UL Label vs. an ETL Label

Q: While I realize that the UL label is accepted by most all AHJs, what about the ETL label from Intertek? Recently I had a fan purchased by a member of our facility with the ETL label and no UL label. I researched the ETL label and found that it met the requirements of NFPA 70 and allowed the use of the appliance. In your opinion do you think that CMS, our accreditation organization, and the state fire marshal would have a problem with my opinion?

A: Surveyors who work for accreditation organizations, state agencies, fire marshals, etc., are human and respond differently to things they have never observed before. It is likely that they would question an ETL label if they are not familiar with it. The open-minded surveyors would typically ask questions and then accept the ETL label realizing that the NFPA standards do not require a specific label from UL, but a label indicating the product is listed by an independent testing laboratory. The close-minded and poorly trained surveyors may reject a label that is not UL, not fully understanding that the ETL label meets the requirements.

If you get a surveyor who will not accept a label other than one provided by UL, then I believe you have a good case to appeal any finding cited by that individual.

Brad Keyes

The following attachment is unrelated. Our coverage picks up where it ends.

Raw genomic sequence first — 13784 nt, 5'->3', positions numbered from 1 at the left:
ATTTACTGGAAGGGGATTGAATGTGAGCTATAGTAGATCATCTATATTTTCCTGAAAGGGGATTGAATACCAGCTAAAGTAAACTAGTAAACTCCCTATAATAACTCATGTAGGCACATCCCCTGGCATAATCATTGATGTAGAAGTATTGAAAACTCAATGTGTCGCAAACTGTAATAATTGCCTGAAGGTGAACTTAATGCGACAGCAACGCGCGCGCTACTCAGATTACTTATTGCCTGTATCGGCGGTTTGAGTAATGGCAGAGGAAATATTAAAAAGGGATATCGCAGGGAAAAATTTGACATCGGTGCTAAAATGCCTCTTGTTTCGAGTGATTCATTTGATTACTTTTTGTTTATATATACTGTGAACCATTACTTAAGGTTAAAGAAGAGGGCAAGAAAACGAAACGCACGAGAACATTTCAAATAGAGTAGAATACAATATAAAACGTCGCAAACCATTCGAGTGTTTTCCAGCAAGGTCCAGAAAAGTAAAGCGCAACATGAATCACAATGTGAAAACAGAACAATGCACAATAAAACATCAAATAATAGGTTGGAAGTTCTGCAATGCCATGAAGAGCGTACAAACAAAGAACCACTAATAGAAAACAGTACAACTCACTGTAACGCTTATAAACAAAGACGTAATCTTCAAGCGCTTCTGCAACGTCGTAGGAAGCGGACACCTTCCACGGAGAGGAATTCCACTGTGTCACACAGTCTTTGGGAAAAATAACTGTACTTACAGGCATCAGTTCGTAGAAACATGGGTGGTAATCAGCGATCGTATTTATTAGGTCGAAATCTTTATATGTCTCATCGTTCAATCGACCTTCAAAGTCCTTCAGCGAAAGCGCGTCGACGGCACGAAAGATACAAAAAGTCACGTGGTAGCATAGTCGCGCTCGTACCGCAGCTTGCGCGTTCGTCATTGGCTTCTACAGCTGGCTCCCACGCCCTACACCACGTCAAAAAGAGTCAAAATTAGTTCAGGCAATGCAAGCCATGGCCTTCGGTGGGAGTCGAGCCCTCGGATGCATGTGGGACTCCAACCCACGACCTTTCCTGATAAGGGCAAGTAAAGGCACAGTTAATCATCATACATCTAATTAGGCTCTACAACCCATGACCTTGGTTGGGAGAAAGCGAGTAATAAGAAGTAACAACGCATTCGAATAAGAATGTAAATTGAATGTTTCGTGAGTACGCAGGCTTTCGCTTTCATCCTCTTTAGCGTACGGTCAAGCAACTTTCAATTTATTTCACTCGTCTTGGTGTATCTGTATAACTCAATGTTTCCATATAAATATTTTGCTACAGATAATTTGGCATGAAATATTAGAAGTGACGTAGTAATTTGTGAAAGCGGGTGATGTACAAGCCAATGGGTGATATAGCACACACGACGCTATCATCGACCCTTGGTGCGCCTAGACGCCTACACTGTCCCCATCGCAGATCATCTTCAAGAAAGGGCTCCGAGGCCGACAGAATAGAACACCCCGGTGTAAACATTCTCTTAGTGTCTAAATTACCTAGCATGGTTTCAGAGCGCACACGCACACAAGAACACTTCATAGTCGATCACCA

Brad Keyes, CHSP

Brad is a former advisor to Healthcare Facilities Accreditation Program (HFAP) and former Joint Commission LS surveyor. He guides clients through  organizational assessment; management training; ongoing coaching of task groups; and extensive one-on-one coaching of facility leaders. He analyzes and develops leadership effectiveness and efficiency in work processes, focusing on assessing an organization’s preparedness for a survey, evaluating processes in achieving preparedness, and guiding organizations toward compliance. 

As a presenter at national seminars, regional conferences, and audio conferences, Brad teaches the Keyes Life Safety Boot Camp series to various groups and organizations. He is the author or co-author of many HCPro books, including the best-selling  Analyzing the Hospital Life Safety Survey, now in its 3rd edition. Brad has also authored a variety of articles in numerous publications addressing features of life safety and fire protection, as well as white papers and articles on the Building Maintenance Program. Currently serving as the contributing editor of the monthly HCPro newsletter Healthcare Life Safety Compliance  gives Brad further insight into the industry’s trends and best practices.